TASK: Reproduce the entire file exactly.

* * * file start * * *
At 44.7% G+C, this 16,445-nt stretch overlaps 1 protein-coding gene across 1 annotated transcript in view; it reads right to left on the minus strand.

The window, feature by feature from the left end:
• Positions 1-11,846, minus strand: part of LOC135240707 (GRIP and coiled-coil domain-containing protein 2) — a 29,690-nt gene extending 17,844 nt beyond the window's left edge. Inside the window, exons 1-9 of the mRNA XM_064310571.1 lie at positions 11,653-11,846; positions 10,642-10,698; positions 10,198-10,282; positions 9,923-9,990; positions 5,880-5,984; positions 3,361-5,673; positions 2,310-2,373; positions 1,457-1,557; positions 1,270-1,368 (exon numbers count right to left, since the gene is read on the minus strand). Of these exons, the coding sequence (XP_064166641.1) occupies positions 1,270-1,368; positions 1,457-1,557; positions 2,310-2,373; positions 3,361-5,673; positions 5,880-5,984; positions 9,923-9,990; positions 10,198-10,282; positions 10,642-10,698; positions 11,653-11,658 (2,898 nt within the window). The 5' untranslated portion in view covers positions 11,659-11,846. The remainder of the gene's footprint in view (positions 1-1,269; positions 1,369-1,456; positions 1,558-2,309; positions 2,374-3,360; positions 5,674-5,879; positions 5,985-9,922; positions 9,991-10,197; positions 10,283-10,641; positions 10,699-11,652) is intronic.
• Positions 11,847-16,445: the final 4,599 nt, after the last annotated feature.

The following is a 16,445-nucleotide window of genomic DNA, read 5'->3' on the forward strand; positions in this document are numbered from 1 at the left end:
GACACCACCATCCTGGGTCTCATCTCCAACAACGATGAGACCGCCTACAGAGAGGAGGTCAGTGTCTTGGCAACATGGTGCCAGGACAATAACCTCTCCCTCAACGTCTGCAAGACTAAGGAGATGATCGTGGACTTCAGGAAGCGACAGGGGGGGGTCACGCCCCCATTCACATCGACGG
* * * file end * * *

At 44.7% G+C, this 16,445-nt stretch overlaps 1 protein-coding gene across 1 annotated transcript in view; it reads right to left on the minus strand.

The window, feature by feature from the left end:
• Positions 1-11,846, minus strand: part of LOC135240707 (GRIP and coiled-coil domain-containing protein 2) — a 29,690-nt gene extending 17,844 nt beyond the window's left edge. Inside the window, exons 1-9 of the mRNA XM_064310571.1 lie at positions 11,653-11,846; positions 10,642-10,698; positions 10,198-10,282; positions 9,923-9,990; positions 5,880-5,984; positions 3,361-5,673; positions 2,310-2,373; positions 1,457-1,557; positions 1,270-1,368 (exon numbers count right to left, since the gene is read on the minus strand). Of these exons, the coding sequence (XP_064166641.1) occupies positions 1,270-1,368; positions 1,457-1,557; positions 2,310-2,373; positions 3,361-5,673; positions 5,880-5,984; positions 9,923-9,990; positions 10,198-10,282; positions 10,642-10,698; positions 11,653-11,658 (2,898 nt within the window). The 5' untranslated portion in view covers positions 11,659-11,846. The remainder of the gene's footprint in view (positions 1-1,269; positions 1,369-1,456; positions 1,558-2,309; positions 2,374-3,360; positions 5,674-5,879; positions 5,985-9,922; positions 9,991-10,197; positions 10,283-10,641; positions 10,699-11,652) is intronic.
• Positions 11,847-16,445: the final 4,599 nt, after the last annotated feature.

The following is a 16,445-nucleotide window of genomic DNA, read 5'->3' on the forward strand; positions in this document are numbered from 1 at the left end:
GACACCACCATCCTGGGTCTCATCTCCAACAACGATGAGACCGCCTACAGAGAGGAGGTCAGTGTCTTGGCAACATGGTGCCAGGACAATAACCTCTCCCTCAACGTCTGCAAGACTAAGGAGATGATCGTGGACTTCAGGAAGCGACAGGGGGGGGTCACGCCCCCATTCACATCGACGG